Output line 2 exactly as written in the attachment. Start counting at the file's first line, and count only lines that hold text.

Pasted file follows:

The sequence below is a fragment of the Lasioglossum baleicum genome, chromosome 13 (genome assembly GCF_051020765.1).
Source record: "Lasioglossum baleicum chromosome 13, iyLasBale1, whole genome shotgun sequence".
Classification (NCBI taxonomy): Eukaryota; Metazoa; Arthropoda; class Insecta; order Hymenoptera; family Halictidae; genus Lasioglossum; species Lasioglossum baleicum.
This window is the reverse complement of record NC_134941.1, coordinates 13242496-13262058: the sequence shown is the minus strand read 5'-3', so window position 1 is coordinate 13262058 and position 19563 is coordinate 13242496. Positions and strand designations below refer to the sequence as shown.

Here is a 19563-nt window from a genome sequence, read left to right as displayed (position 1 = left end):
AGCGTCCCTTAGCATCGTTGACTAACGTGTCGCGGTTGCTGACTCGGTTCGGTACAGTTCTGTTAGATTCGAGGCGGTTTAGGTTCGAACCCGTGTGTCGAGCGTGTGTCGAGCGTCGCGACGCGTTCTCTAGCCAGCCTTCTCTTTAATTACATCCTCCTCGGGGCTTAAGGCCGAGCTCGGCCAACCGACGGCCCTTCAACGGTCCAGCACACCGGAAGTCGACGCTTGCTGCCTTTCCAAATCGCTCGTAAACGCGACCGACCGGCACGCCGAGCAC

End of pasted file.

Source record: "Lasioglossum baleicum chromosome 13, iyLasBale1, whole genome shotgun sequence".